In e.s.p., Michael Leong drafts a kind of architectonics of the page. By architectonics, I mean devices that reveal an overt consciousness of language’s status as language, words as building blocks, in which their form and shape and how they sit on the page and divide the surface plane are integral to their meaning. Though Leong’s poems often revel in the tactile aspects of words and letters, how sentences can visually suggest various structures, e.s.p. is no cold blueprint. Leong’s angular phrases, spiky forms, and playful compositions cavort within their spaces, prick consciousness as much as jar us from our sluggish thinking, and more importantly, rouse great feeling.

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Face Out Reading, October 10 @ 6:30 pm in New York

Celebrating New Work from 2012 CLMP Face Out Grantees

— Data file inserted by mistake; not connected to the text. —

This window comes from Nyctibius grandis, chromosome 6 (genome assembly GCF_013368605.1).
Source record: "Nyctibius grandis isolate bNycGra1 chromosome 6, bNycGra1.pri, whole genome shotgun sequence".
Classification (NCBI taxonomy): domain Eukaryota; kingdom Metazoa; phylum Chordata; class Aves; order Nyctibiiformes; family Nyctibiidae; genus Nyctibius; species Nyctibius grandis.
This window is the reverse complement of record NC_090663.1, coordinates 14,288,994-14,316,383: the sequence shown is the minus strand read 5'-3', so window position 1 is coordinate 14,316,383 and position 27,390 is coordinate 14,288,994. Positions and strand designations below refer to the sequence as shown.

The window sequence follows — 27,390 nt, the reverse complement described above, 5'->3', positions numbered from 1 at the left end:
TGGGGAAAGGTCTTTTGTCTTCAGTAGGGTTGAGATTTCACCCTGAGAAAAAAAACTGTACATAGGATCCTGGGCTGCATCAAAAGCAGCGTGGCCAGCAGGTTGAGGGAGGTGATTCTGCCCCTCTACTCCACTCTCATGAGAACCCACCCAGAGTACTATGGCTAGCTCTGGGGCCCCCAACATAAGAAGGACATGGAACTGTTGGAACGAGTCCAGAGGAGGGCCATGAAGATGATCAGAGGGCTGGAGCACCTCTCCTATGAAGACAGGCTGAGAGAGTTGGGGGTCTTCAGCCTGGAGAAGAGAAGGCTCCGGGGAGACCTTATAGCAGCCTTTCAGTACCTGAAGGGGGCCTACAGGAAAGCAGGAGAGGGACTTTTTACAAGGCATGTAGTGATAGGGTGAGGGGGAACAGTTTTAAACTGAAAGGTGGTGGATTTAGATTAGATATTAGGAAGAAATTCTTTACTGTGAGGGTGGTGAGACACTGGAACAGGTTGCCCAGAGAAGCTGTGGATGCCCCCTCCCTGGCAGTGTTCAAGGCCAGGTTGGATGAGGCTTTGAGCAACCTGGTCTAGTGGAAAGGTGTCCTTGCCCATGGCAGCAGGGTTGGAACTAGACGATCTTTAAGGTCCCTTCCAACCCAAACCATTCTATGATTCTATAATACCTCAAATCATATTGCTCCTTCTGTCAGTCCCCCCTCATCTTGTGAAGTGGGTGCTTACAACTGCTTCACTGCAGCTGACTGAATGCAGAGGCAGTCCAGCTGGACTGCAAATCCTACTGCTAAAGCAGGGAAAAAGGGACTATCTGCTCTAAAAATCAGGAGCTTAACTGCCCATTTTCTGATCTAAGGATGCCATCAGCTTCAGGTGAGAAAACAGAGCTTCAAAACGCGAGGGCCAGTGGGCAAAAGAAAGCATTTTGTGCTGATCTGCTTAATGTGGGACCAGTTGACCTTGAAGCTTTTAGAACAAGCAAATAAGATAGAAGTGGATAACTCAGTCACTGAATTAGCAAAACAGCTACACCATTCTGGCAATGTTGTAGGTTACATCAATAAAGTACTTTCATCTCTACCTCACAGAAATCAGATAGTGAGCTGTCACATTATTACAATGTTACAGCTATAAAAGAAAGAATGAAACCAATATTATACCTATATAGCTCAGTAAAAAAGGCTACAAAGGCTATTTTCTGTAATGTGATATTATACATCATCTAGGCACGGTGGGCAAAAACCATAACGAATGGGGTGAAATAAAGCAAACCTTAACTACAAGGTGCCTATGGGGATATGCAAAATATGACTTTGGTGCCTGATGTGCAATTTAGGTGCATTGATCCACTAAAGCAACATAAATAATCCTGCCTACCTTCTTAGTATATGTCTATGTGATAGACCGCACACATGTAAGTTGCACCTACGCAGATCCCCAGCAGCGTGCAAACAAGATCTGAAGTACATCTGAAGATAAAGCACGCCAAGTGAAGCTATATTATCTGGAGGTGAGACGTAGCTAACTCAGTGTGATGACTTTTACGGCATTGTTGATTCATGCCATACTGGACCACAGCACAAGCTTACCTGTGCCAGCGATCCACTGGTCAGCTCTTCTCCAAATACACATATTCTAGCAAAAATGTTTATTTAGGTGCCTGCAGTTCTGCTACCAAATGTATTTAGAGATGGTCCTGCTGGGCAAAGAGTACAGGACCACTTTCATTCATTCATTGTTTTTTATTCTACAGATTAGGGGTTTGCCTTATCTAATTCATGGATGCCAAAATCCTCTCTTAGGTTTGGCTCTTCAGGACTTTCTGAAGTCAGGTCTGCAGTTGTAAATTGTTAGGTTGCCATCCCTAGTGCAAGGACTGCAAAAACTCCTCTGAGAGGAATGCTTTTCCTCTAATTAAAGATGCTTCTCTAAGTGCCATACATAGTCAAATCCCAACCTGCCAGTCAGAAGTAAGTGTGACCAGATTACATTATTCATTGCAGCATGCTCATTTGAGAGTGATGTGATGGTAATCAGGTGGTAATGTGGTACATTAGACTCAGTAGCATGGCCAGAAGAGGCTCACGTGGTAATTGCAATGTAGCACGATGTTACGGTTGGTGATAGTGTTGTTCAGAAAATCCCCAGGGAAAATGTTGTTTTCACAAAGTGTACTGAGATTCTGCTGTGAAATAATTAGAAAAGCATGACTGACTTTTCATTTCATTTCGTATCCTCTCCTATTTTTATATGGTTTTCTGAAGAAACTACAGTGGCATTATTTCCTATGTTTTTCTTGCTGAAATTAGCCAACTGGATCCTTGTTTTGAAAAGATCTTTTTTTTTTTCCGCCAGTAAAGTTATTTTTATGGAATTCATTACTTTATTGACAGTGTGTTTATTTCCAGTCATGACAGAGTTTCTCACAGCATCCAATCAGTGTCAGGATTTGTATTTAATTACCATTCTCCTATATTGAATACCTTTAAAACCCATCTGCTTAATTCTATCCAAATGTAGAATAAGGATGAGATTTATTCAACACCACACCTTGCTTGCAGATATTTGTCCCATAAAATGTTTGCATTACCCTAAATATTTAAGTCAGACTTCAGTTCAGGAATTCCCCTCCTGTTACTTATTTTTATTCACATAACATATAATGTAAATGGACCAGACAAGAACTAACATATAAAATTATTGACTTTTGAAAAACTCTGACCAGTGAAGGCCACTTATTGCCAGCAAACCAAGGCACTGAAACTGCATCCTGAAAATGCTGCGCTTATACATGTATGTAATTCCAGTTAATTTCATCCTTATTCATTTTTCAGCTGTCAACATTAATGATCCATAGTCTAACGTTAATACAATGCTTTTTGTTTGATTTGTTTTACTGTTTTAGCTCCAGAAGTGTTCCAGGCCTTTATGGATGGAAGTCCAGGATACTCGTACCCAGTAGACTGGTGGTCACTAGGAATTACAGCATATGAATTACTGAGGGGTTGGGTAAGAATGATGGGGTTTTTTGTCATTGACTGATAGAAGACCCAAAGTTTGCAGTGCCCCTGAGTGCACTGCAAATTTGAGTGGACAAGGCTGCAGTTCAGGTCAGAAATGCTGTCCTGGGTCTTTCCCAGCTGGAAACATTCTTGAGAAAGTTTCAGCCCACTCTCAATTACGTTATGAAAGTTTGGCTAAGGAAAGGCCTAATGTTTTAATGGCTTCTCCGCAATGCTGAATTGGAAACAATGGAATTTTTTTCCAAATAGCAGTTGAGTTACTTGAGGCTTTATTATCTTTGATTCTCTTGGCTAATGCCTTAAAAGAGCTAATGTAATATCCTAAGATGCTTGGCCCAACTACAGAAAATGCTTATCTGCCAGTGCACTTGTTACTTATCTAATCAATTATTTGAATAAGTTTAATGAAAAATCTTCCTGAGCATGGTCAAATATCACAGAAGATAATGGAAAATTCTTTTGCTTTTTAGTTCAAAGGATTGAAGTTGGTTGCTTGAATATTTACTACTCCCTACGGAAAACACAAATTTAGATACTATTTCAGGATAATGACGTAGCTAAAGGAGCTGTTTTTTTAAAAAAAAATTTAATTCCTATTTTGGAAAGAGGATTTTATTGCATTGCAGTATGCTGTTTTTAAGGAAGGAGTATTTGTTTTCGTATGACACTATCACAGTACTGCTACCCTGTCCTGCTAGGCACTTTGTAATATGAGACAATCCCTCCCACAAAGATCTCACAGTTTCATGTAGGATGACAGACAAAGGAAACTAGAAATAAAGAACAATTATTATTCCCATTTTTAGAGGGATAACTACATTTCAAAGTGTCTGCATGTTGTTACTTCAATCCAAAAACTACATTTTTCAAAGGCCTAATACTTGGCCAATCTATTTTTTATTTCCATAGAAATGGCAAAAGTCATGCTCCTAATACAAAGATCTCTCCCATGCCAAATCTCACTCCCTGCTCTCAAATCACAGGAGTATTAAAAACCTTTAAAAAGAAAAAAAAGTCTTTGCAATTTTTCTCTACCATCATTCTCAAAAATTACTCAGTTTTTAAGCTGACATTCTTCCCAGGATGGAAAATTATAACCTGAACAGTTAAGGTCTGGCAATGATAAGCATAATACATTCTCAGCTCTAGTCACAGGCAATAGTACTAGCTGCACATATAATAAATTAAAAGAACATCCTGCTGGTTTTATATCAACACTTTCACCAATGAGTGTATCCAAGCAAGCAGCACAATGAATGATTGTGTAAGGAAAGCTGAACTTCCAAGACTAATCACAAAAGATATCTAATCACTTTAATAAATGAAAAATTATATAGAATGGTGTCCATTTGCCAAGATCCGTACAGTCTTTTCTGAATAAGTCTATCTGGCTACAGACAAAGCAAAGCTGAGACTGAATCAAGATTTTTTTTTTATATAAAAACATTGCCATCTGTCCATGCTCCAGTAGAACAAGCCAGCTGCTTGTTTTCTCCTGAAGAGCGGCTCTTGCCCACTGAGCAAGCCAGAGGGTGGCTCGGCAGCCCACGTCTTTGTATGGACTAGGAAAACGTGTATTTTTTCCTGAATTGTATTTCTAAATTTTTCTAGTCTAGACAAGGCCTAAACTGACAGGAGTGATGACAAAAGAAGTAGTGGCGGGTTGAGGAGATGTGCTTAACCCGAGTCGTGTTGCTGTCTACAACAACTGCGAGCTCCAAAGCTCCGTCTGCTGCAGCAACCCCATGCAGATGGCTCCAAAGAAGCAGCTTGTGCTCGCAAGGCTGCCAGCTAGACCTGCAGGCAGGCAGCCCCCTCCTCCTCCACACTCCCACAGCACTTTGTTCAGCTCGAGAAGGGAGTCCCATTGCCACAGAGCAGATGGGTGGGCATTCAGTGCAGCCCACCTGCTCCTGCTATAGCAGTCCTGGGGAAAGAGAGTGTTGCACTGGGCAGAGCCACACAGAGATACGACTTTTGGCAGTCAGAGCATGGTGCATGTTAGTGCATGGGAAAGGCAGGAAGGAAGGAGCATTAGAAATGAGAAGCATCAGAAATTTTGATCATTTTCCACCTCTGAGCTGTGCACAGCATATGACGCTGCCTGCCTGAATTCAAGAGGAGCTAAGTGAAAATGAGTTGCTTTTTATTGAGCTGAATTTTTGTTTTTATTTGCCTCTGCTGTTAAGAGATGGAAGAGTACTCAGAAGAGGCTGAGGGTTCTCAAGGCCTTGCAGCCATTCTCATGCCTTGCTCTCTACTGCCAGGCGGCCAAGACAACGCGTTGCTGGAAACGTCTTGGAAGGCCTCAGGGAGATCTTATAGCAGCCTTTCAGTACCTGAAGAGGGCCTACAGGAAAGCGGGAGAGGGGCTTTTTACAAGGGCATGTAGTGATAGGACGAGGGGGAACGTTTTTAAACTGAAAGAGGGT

Wednesday, October 10 at 6:30 pm ~ FREE
NYU Main Bookstore ~ 726 Broadway

Short readings by:

Cynthia Cruz,
The Glimmering Room, Four Way Books

Farrah Field,
Wolf and Pilot, Four Way Books

Michael C. Leong,
Cutting Time with A Knife, Black Square Editions

Dan Machlin reading for Frances Richard
Anarch, Futurepoem Books

Dan Magers,
Partyknife, Birds, LLC

Kristin Prevallet,
Everywhere Here and in Brooklyn, Belladonna Books

About CLMP’s Face Out Program:
Designed to maximize the visibility of emerging writers, the Council of Literary Magazines and Presses’ Face Out Program supports exceptional writers in partnership with their publishers to put a spotlight on important new experimental titles.

Big Other Reaches One Million Page Views!

One Million Dots (detail) / Robert Barry. 1968

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Big Other’s Birthday Tribute to William H. Gass, 2012

https://bigotherbigother.files.wordpress.com/2012/07/tunneling-gass-dipiazz1.jpg?w=300

Photo by Frank Di Piazza